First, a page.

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Bizymoms Exclusive Interview with Nicolas Campos

1.    What inspired you to become a Chiropractor?

I have been a chiropractic patient for most of my life.  My mother started seeing a chiropractor for a neck injury that was causing severe nerve pain down her arm.  The results were so effective and so immediate that she became a chiropractic client for life—that meant that my siblings and I became chiropractic patients for life, too.  As far as I knew it was just something people did to stay healthy—much like visiting the dentist.  When I was in my late teens, I fell off the top bunk of a bunk bed while sleeping; so essentially I had a six foot drop—deadweight—onto my head.  I woke up on the floor with excruciating neck pain, something I had never felt before.  For some strange loss of good sense, I went to see a medical doctor who simply gave me pain medication (which worked slightly, but only temporarily).  I essentially lived with the pain, and incidentally, a loss of range of motion of my neck—I couldn’t turn it very far without it locking up and causing pain.  My mother and I were living in different cities at the time, and about two years later, while visiting her, she noticed that I couldn’t move my neck properly.  She asked me what had happened, and when I told her, she asked if I had been to see the chiropractor.  It dawned on me then; so I went to see her chiropractor and, miraculously, with one adjustment, the pain was gone and I was able to move my neck again—one adjustment.  I never forgot to go to the chiropractor again; and that is what initially inspired me to become a chiropractor.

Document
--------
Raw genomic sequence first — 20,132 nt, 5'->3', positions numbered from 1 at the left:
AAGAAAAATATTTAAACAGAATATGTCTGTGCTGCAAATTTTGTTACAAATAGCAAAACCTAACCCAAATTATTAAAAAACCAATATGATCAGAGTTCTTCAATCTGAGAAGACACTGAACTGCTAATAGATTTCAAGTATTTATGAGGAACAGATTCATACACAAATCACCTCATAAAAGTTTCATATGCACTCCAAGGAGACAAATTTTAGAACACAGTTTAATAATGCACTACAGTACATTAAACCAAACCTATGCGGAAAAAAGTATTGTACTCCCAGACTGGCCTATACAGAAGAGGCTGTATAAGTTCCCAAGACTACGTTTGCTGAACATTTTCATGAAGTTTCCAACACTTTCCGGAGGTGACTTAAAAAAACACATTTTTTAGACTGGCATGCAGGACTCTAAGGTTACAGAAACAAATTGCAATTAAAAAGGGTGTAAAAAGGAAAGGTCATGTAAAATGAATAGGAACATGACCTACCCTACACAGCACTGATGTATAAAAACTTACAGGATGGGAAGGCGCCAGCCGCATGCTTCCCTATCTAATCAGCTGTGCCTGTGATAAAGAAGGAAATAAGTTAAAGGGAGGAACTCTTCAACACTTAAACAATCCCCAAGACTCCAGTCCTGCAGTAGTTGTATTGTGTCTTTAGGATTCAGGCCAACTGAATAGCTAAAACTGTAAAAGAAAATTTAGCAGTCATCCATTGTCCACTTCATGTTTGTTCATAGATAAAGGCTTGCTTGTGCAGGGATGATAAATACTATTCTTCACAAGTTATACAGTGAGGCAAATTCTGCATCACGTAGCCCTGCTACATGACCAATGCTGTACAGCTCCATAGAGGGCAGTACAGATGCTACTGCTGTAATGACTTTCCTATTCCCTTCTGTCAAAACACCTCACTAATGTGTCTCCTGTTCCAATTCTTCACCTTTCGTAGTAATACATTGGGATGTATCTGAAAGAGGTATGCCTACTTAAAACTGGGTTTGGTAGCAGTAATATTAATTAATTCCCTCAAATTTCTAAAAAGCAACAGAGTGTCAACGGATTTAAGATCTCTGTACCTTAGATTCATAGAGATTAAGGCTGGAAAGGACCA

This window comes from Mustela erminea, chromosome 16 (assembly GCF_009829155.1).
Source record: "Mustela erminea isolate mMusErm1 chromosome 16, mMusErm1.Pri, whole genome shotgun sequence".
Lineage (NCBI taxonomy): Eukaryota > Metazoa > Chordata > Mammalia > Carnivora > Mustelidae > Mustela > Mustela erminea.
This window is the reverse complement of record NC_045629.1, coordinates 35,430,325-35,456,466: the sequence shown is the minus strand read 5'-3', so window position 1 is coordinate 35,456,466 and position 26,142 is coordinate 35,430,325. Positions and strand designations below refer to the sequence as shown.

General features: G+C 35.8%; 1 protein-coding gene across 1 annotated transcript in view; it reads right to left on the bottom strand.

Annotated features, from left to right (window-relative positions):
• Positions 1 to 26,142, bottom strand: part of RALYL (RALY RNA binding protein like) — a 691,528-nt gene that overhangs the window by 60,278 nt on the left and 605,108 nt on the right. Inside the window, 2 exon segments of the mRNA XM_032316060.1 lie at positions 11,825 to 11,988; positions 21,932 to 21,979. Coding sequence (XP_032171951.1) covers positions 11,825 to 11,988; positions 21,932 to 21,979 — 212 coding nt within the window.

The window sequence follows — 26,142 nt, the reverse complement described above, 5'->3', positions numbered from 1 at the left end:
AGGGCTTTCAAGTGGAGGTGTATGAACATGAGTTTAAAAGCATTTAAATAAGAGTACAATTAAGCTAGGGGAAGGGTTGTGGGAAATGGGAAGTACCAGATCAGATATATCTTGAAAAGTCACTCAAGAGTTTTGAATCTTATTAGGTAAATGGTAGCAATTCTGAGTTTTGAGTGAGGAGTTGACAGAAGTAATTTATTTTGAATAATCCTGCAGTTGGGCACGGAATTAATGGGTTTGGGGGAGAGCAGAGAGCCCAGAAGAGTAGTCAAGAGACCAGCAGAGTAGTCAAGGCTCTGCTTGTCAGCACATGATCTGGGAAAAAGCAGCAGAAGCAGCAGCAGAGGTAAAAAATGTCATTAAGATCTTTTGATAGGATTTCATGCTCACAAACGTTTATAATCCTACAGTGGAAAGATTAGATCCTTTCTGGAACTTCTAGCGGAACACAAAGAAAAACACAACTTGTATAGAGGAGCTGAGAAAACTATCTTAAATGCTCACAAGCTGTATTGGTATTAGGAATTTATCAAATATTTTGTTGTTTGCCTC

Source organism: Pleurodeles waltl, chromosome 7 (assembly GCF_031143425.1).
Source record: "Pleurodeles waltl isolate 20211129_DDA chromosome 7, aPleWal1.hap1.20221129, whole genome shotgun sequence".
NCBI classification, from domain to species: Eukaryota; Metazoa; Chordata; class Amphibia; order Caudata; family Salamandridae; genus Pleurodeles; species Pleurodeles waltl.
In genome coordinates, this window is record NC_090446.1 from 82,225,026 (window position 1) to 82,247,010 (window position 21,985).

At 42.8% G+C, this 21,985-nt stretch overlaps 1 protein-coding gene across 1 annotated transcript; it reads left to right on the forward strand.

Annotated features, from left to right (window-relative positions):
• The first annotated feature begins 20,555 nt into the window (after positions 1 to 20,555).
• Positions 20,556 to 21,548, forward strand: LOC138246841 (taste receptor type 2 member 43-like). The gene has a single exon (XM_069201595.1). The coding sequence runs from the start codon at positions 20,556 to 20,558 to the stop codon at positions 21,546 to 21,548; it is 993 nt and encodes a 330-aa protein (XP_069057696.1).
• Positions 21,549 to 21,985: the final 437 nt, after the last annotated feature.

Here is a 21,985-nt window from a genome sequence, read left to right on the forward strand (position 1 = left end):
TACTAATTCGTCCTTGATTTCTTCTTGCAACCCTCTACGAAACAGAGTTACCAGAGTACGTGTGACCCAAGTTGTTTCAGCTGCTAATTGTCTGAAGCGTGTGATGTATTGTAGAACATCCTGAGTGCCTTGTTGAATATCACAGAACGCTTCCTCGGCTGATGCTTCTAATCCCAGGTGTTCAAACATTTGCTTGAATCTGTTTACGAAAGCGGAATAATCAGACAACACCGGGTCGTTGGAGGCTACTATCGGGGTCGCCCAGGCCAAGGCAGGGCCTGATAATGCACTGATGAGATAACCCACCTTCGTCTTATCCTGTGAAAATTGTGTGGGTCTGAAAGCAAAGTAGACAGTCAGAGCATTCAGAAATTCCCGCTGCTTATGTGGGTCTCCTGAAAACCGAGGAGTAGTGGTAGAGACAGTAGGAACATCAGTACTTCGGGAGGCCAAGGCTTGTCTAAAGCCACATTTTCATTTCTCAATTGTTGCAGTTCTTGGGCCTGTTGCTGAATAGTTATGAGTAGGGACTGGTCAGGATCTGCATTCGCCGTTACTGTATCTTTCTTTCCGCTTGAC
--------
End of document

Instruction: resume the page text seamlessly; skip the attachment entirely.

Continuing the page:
2.    Can you brief us on the history of Chiropractic medicine and its place in society today?

Well, chiropractic as we know it today was discovered in Davenport, Iowa in the U.S. in the late nineteenth century, so it has been with us for over one hundred years.  The legend has it that the discoverer of chiropractic, D.D. Palmer, noticed a hump in the back of Harvey Lillard, the building’s janitor where Mr. Palmer had an office.  It is said that Palmer pushed down on the hump giving the first chiropractic adjustment.  Mr. Lillard, who was deaf, was said to have regained his hearing.  Now, how much of that story is truth and how much legend is debatable, but nevertheless, that’s how chiropractic was born.